Three men in suits.Left to right: Andrew McCornick, Allan Bowie, Rob Livesey

NFU Scotland president Allan Bowie, who completes his first two-year term at the annual meeting in Glasgow on 7 February, is to be challenged by both his vice-presidents, it has emerged.

Andrew McCornick and Rob Livesey have both put their names forward for the top job and, as a mark of their ambition, neither are standing for re-election as vice-president.

All three were at a pre-Christmas press briefing in Edinburgh on Wednesday (14 December) and, despite talk of all being part of a team, it was clear that the competition to lead the 8,400-member organisation will be strong.

See also: NFU Scotland unveils manifesto for fairer farming

“It is for the membership to decide,” said Mr Bowie. “But if they ask if I have dropped the ball, the answer will be ‘no’. If they ask if I have risen to the challenge, the answer will be ‘yes’.

“I have delegated a lot to my vice-chairmen and committee chairmen over the last two years and I am looking forward to still playing my part,” he added.

At the election, Mr Bowie will need to secure 50% of the ballot in the first vote if he is to be re-elected.

The 110 members of council act as an electoral college, each voting on behalf of their branches.

Making his pitch, Mr McCornick, who has been a vice-president since February 2015, said: “I have enjoyed being part of the team, but I want us to be a bit more robust and better at engaging with the membership.

“We can’t just accept ‘same old, same old’. I feel driven to see Scottish farmers get the best possible outcome from Brexit.”

Mr Livesey, who has served as a vice-president for four years, said: “I am not going to criticise what we have achieved as a team, but I think the membership expect a vice-president to move on up the chain.

“This is not an episode of The Apprentice, where people give an inflated view of themselves. I would be uncomfortable with that, but I do have ideas that I believe will be best for the membership.”

The two vice-presidential positions will be contested by Less Favoured Areas chairman Martin Kennedy, former Milk Committee chairman Gary Mitchell and Forth and Clyde regional chairman Tom French.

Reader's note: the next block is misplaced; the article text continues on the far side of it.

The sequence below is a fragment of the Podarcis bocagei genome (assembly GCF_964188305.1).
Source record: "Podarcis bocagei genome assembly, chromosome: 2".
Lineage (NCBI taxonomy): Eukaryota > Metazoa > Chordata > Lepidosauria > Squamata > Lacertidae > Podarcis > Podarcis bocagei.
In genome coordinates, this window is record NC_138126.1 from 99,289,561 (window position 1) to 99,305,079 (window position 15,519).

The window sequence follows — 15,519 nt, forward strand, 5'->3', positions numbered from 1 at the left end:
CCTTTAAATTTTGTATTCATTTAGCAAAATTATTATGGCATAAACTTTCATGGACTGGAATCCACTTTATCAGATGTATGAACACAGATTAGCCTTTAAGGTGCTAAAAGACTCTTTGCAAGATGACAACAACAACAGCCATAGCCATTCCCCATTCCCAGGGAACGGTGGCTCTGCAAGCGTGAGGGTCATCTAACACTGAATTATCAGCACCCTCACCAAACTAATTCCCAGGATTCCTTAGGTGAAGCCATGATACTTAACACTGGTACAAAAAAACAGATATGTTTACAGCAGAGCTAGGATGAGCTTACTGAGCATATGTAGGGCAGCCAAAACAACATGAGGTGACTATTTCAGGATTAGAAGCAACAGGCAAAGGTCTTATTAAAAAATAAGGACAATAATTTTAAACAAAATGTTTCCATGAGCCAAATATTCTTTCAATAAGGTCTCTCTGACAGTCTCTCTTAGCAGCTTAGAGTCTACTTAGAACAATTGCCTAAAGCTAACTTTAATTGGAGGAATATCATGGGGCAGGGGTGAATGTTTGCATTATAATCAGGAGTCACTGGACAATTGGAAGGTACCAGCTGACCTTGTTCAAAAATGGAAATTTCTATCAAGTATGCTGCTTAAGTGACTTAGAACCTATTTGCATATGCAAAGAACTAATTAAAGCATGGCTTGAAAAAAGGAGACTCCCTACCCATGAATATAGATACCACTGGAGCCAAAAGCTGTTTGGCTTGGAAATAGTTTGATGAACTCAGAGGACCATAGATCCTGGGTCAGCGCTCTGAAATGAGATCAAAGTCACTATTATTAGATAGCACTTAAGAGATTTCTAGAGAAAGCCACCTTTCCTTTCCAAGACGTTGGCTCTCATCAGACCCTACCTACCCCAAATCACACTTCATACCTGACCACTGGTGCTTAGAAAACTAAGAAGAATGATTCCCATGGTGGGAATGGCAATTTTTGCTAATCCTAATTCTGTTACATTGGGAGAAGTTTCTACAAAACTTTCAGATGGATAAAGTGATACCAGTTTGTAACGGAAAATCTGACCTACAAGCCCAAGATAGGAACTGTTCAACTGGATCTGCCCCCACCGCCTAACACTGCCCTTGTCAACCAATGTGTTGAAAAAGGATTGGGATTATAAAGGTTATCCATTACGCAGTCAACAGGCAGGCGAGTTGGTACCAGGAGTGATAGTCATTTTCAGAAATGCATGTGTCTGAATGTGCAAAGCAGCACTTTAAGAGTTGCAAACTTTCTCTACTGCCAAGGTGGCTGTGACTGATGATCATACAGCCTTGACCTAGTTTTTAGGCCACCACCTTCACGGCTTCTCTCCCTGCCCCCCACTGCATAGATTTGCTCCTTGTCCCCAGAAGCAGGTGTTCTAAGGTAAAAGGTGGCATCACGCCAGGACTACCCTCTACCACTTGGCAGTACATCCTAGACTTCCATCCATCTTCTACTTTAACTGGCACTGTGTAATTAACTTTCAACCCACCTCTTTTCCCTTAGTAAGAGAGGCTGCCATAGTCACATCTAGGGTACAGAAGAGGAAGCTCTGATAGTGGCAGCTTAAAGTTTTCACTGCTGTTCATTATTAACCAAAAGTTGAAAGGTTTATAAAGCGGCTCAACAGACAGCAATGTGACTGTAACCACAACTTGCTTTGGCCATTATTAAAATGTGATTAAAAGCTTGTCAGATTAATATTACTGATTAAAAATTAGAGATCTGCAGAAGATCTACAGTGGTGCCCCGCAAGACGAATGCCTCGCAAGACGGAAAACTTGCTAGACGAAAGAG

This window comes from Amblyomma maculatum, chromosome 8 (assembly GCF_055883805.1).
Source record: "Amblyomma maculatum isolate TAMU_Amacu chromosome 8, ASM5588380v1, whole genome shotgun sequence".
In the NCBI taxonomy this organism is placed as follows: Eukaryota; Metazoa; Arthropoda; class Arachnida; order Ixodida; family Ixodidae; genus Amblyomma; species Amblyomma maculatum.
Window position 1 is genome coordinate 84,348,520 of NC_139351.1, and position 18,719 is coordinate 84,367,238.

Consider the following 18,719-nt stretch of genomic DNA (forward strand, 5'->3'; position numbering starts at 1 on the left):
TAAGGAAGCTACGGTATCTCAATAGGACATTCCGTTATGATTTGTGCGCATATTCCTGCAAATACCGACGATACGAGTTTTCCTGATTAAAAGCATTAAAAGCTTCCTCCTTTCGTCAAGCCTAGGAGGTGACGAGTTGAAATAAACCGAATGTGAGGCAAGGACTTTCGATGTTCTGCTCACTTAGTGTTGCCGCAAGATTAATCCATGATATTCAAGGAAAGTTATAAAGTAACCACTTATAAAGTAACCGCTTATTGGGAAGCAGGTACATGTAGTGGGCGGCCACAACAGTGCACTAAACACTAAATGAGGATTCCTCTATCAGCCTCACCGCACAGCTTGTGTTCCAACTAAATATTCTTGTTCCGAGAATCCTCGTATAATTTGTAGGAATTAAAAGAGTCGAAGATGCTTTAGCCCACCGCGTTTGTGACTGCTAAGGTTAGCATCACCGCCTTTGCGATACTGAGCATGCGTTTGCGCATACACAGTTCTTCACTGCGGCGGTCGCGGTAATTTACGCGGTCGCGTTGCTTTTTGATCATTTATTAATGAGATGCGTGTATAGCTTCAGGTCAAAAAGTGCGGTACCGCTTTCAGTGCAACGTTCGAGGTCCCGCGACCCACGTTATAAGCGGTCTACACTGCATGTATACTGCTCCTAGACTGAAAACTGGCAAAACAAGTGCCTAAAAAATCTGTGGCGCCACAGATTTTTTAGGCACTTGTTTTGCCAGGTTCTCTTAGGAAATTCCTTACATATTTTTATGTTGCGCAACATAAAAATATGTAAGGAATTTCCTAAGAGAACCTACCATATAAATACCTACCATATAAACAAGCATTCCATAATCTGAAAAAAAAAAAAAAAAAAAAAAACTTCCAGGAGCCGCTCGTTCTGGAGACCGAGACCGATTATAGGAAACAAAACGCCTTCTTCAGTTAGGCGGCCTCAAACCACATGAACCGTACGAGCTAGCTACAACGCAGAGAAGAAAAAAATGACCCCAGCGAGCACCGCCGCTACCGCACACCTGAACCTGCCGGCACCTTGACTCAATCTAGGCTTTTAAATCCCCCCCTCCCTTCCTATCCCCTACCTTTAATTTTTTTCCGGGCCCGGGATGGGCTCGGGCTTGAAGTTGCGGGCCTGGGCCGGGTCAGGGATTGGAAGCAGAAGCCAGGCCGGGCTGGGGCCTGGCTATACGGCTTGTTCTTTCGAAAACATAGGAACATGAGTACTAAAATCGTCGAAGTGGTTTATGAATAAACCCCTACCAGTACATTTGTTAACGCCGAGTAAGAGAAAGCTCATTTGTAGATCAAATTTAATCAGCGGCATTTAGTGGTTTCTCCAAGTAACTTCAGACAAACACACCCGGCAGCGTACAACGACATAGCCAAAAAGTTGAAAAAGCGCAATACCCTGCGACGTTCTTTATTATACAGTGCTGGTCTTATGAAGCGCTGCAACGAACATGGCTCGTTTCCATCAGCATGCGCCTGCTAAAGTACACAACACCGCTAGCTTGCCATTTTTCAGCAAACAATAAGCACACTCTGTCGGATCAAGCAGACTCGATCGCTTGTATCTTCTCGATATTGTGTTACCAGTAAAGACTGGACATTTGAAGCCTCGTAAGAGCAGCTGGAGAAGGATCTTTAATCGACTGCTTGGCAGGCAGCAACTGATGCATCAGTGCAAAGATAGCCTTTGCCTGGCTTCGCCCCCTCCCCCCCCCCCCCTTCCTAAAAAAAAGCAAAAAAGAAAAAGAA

The candidates

Allan Bowie lives in St Andrews and contract farms 405ha in Fife and Clackmannanshire, concentrating on cereal production.

He was chairman of East Central Region of NFUS before being elected vice-president in 2009 and president in 2015.

Rob Livesey is a tenant farmer at Firth near Melrose in the Scottish Borders. On 243ha at his home farm, plus another 81ha nearby, he runs 1,100 Mule ewes and 80 Salers single sucklers.

He was Livestock Committee chairman before being elected as NFUS vice-president in February 2013.

Andrew McCornick farms 243ha at Barnbackle, near Dumfries, with 160 suckler cows, 600 breeding ewes and a small herd of pedigree Charolais cattle.

He became involved in the consultations on Nitrate Vulnerable Zones in his home area before becoming regional board chairman for Dumfries and Galloway. He was elected vice-president in February 2015.

Tom French farms 81ha of upland at Crawfordjohn, near Biggar, where he produces suckled calves for sale as stores.

He is considering stopping growing barley for home feeding and using the land for a sheep enterprise. He has been regional chairman of Forth and Clyde NFUS since 2012.

Martin Kennedy farms at Lurgan, near Aberfeldy in Highland Perthshire. The farm rises to 2,500 feet above sea level and carries 600 breeding ewes, 30 continental cross cows and 30 Highland cows.

He is in his second year as chairman of the union’s Less Favoured Areas Committee.

Gary Mitchell operated West Galdenoch, near Stranraer, as an arable and beef farm until 2007 when he switched to dairying. Starting with 130 cows, he now milks 800 cows on 304ha of tenanted land.

He was NFUS Milk Committee chairman from 2012 to 2014 and has been Dumfries and Galloway regional chairman since 2014.